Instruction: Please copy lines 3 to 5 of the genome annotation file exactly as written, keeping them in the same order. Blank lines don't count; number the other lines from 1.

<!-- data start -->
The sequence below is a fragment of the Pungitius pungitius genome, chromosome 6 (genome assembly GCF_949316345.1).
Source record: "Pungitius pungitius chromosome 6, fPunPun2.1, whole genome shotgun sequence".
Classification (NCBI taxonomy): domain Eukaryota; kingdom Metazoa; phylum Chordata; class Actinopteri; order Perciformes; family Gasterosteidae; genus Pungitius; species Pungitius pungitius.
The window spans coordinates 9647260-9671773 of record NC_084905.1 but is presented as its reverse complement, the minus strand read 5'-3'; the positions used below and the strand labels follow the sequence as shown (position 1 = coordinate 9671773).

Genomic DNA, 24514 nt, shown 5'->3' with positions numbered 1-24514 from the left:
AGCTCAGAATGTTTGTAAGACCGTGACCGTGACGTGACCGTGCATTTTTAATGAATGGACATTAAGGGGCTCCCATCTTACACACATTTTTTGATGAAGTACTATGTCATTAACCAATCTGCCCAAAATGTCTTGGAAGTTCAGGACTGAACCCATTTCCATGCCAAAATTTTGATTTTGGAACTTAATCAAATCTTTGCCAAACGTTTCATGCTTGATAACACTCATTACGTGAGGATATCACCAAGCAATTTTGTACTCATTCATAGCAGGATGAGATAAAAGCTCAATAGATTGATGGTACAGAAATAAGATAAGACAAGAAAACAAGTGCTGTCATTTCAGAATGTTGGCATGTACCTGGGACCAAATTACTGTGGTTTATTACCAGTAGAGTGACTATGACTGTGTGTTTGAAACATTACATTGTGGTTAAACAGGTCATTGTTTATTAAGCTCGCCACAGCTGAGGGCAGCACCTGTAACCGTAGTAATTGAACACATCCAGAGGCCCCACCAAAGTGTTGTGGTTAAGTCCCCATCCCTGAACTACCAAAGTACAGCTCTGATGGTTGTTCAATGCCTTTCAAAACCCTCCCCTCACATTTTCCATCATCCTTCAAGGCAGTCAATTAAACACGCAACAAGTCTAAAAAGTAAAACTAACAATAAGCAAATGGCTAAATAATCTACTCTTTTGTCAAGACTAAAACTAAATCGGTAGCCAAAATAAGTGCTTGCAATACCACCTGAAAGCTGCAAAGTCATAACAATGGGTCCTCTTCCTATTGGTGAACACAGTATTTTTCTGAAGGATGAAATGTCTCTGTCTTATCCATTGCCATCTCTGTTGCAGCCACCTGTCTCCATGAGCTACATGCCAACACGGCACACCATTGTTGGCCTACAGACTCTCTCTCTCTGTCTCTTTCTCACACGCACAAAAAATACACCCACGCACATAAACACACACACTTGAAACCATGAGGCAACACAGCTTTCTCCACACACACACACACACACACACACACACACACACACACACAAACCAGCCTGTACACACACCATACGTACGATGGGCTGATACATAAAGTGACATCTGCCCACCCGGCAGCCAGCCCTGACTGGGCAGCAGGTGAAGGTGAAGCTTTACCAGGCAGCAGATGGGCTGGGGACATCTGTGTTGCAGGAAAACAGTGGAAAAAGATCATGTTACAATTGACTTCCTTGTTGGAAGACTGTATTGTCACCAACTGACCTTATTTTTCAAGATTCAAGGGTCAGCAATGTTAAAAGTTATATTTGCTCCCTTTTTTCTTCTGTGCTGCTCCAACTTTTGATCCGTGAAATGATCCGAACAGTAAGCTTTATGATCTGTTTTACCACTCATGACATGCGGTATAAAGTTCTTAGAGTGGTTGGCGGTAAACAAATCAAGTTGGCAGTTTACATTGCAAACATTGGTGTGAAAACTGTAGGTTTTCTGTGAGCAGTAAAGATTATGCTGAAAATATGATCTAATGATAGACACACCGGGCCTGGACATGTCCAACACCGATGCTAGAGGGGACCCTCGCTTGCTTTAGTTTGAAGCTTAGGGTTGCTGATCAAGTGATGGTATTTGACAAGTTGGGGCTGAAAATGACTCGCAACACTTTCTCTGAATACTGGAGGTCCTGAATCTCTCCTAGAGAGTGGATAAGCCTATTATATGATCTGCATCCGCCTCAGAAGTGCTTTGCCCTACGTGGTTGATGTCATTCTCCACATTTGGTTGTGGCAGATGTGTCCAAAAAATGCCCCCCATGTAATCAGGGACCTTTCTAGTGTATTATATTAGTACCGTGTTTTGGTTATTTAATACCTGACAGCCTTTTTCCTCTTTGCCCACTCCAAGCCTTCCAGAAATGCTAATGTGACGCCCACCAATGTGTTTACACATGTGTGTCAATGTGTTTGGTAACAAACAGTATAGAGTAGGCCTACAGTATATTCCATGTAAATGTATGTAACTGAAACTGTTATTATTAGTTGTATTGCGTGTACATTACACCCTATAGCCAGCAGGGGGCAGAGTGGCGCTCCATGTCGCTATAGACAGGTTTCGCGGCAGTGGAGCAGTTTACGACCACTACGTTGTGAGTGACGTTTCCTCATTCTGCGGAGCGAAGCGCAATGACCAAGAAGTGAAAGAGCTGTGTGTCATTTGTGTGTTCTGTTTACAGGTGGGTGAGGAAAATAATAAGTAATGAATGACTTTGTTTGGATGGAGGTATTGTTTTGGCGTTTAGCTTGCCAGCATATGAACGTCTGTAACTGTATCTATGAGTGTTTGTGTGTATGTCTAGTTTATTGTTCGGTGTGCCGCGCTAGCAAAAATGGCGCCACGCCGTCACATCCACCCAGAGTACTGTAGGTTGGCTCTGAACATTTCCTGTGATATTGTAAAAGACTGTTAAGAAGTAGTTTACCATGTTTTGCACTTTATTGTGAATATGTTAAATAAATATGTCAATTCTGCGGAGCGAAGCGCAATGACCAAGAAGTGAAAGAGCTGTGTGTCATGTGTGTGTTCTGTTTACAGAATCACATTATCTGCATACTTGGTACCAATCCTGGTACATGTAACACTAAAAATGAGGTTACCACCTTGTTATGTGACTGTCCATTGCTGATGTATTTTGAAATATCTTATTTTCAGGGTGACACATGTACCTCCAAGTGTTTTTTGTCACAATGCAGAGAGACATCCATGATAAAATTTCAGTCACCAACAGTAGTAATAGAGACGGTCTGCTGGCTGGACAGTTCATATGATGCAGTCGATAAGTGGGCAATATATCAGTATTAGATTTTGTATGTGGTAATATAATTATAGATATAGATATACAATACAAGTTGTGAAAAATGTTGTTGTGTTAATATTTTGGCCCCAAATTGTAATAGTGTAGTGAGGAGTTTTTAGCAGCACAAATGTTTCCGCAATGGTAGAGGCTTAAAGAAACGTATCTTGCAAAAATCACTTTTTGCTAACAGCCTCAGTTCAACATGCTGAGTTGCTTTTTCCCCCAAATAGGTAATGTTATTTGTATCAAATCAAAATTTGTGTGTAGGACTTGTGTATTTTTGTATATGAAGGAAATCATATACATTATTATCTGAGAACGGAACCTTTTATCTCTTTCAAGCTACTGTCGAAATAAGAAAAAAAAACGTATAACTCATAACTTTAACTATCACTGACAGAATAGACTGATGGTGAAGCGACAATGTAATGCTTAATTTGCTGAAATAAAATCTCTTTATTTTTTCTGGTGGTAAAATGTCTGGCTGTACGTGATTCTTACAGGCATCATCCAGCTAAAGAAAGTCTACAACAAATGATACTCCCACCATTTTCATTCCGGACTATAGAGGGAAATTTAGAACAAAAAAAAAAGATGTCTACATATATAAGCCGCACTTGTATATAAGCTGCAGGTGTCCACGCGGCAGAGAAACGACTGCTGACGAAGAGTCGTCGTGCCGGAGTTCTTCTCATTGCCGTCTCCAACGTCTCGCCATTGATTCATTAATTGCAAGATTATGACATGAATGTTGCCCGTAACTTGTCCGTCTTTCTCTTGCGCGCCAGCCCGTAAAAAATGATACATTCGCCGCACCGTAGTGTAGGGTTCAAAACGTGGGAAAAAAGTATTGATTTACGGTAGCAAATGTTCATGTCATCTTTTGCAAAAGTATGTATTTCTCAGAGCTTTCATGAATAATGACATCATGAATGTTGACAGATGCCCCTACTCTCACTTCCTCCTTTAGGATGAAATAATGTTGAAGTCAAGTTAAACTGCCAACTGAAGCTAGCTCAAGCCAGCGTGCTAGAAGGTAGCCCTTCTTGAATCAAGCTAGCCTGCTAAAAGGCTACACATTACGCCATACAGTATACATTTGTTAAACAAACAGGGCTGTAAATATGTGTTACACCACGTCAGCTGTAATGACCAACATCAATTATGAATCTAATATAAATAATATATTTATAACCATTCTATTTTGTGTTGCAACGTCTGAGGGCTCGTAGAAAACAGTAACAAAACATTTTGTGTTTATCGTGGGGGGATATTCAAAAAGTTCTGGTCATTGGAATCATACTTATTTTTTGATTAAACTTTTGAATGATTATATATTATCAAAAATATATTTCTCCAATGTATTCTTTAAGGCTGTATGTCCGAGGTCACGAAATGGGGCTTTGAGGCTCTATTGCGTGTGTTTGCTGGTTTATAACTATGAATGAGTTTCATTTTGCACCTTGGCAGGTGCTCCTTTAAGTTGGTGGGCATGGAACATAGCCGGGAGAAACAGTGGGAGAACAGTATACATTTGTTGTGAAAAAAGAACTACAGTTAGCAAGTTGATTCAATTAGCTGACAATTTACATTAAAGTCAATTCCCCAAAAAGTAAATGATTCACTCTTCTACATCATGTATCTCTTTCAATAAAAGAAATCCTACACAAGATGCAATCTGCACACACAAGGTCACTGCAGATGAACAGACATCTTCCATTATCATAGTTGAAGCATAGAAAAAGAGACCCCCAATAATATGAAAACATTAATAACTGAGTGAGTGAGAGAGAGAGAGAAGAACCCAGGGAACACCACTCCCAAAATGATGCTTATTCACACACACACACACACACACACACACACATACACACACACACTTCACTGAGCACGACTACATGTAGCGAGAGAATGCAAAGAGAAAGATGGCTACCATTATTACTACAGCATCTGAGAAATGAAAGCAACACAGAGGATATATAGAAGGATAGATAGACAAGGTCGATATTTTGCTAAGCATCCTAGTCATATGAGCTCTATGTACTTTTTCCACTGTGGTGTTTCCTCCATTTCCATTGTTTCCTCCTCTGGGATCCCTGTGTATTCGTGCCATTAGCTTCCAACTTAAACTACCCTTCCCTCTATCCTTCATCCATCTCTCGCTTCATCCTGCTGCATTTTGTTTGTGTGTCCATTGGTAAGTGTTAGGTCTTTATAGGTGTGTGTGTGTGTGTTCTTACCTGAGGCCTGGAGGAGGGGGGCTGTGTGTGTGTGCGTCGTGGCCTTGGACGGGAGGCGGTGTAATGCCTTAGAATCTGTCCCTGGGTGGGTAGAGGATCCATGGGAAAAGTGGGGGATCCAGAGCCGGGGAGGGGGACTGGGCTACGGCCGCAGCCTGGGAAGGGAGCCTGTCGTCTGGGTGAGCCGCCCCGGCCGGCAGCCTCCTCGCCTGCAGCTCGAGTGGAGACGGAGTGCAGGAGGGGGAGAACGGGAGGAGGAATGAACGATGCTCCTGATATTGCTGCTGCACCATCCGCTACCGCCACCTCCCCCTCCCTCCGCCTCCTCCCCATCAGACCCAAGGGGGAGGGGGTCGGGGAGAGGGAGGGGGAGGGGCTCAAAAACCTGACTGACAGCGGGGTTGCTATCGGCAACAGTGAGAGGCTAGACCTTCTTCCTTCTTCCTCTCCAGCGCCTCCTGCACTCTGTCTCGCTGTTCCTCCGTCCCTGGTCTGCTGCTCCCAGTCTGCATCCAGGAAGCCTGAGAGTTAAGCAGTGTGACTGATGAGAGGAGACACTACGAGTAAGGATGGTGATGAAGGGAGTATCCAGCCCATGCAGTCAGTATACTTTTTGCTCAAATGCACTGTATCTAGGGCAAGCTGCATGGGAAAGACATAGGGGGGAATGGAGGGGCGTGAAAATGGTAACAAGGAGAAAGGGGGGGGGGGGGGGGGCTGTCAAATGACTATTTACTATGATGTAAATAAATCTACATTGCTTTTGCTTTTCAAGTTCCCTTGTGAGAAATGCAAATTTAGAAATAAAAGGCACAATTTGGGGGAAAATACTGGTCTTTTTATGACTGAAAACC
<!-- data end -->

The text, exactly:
Classification (NCBI taxonomy): domain Eukaryota; kingdom Metazoa; phylum Chordata; class Actinopteri; order Perciformes; family Gasterosteidae; genus Pungitius; species Pungitius pungitius.
The window spans coordinates 9647260-9671773 of record NC_084905.1 but is presented as its reverse complement, the minus strand read 5'-3'; the positions used below and the strand labels follow the sequence as shown (position 1 = coordinate 9671773).

Genomic DNA, 24514 nt, shown 5'->3' with positions numbered 1-24514 from the left: